Security Newsletter
04 December 2017
MacOS High Sierra Bug: Change Root Password Now or Patch
A newly-discovered flaw in macOS High Sierra allows anyone with local (and, apparently in some cases, remote) access to the machine to log in as the all-powerful “root” user without supplying a password. Fortunately, there is a simple fix for this until Apple patches this inexplicable bug: Change the root account’s password now.
High Sierra users should be able to replicate the exploit by accessing System Preferences, then Users & Groups, and then click the lock to make changes. Type “root” with no password, and simply try that several times until the system relents and lets you in.
How does one change the root password? Open up a Terminal (in the Spotlight search box just type “terminal”) and type “sudo passwd root”. Sources who have tested the bug say it can be exploited remotely if a High Sierra user has enabled “screen sharing” on their Mac. Likewise, multiple sources have now confirmed that disabling the root account does not fix the problem because the exploit actually causes the account to be re-enabled.
Apple has released a patch, but this patch appears to break the operating system’s file sharing functionality in some cases. The company has provided an easy fix for affected users. Users simply need to open the Terminal, type the command sudo /usr/libexec/configureLocalKDC. This addresses the issue until Apple releases another update.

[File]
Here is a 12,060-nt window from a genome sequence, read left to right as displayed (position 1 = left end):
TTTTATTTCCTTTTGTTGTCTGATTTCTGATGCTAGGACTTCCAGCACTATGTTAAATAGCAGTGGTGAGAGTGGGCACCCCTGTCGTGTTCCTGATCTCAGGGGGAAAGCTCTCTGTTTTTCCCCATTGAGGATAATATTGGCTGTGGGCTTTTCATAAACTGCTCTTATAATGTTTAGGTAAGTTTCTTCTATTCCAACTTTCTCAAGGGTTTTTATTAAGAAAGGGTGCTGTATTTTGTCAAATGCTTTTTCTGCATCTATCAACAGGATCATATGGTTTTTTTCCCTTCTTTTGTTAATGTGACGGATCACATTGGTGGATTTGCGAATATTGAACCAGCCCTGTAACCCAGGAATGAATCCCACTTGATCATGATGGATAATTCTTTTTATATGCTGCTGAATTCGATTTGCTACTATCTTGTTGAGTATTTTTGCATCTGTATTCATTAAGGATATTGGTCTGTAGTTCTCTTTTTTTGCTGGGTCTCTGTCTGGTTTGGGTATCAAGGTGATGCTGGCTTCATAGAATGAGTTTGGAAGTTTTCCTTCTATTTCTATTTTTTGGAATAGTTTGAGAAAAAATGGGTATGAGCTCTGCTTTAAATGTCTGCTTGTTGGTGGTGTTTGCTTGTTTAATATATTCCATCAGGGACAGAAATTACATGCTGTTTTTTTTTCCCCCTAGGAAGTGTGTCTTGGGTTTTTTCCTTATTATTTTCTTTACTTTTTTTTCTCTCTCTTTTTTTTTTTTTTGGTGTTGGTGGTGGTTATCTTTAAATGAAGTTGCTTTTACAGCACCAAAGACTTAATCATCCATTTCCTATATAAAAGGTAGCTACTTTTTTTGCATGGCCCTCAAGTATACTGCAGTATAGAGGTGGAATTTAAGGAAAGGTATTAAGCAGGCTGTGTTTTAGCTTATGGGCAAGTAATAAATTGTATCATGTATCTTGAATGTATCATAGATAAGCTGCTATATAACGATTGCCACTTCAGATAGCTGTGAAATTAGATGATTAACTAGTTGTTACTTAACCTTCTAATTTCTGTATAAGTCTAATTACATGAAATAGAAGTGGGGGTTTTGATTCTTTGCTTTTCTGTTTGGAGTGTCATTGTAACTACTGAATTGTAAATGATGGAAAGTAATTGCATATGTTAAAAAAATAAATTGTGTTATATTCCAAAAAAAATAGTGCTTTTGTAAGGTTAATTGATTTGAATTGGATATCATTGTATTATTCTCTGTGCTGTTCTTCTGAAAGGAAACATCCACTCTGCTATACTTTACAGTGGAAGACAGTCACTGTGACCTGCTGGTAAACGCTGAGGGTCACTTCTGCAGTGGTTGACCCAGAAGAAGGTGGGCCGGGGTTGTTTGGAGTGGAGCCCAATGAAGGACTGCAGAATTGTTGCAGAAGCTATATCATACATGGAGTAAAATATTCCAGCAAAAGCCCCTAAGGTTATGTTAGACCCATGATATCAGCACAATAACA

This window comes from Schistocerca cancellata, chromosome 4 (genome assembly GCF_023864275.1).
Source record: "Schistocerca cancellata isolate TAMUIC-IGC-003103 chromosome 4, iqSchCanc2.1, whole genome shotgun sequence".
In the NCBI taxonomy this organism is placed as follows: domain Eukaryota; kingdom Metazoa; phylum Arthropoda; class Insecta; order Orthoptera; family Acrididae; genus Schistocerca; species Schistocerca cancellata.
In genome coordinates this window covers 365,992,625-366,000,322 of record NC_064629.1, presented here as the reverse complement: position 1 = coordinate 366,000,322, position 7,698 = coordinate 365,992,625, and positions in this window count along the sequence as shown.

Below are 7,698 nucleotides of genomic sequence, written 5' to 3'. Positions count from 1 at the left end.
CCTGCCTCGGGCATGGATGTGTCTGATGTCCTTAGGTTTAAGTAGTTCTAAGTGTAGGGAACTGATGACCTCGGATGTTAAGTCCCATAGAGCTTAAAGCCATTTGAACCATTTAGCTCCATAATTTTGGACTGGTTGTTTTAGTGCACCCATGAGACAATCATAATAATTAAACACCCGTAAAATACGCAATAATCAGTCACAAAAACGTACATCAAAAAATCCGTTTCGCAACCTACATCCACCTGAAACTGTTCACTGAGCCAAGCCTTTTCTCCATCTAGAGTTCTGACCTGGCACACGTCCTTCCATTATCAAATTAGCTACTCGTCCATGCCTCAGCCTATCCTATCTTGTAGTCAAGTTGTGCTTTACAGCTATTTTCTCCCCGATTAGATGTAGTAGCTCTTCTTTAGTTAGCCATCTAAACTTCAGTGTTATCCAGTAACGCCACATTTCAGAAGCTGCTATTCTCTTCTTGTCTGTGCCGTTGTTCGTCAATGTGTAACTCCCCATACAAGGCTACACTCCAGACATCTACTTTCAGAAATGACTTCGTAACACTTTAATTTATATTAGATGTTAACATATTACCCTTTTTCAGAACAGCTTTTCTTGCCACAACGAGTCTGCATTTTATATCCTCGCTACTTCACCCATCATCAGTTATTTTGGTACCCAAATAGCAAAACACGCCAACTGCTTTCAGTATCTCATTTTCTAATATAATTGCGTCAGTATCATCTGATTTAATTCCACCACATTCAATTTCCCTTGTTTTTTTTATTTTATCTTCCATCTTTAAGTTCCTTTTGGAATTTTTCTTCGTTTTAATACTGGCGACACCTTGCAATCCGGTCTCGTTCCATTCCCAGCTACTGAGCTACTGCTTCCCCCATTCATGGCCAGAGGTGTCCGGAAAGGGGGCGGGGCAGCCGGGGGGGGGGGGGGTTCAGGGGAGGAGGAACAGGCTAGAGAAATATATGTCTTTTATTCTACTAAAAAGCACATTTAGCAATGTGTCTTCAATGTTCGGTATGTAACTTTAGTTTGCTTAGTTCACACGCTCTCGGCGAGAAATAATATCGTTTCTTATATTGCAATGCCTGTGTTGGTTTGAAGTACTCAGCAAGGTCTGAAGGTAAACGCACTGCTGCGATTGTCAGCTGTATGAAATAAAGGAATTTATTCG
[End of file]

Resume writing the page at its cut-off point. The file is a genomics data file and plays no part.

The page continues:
This is not the only authentication bug found in macOS High Sierra recently. Last month, a developer noticed that the operating system had leaked the passwords for encrypted Apple File System (APFS) volumes via the password hint.
Read More
Why "blank" Gets You Root (Technical)
US Army and NSA Files Left Exposed Online on Amazon S3 Server
Ten days after an Amazon S3 server exposed data from the US Army's CENTCOM and PACOM divisions, security researchers have identified another S3 server instance that leaked files from INSCOM, a joint US Army and NSA agency tasked with conducting intelligence, security, and information operations.
Of these three, researchers said that one was an Oracle Virtual Appliance (.ova) file that was an image of a virtual machine running a Linux-based operating system and an attached virtual hard drive. Researchers were not able to boot the OS or access any of the files stored on the virtual hard drive. Nonetheless, the metadata of files stored on the virtual hard drive allowed researchers to determine the SSD image held troves of highly sensitive files.
In addition, a folder in the same VM image also indicated that the system was also part of Red Disk, a cloud computing platform that was part of the Distributed Common Ground System-Army (DCGS-A), a "battlefield intelligence platform" developed by the DOD. Early tests showed the platform was incredibly slow, and mostly hindered existing operations. The project never made it out of the testing stage, and the DOD eventually scraped it in 2014.
Regrettably, this cloud leak was entirely avoidable, the likely result of process errors within an IT environment that lacked the procedures needed. That being said, It was an intelligence distribution system under development, not raw intelligence. The researcher that discovered the data, didn't disclosed anything.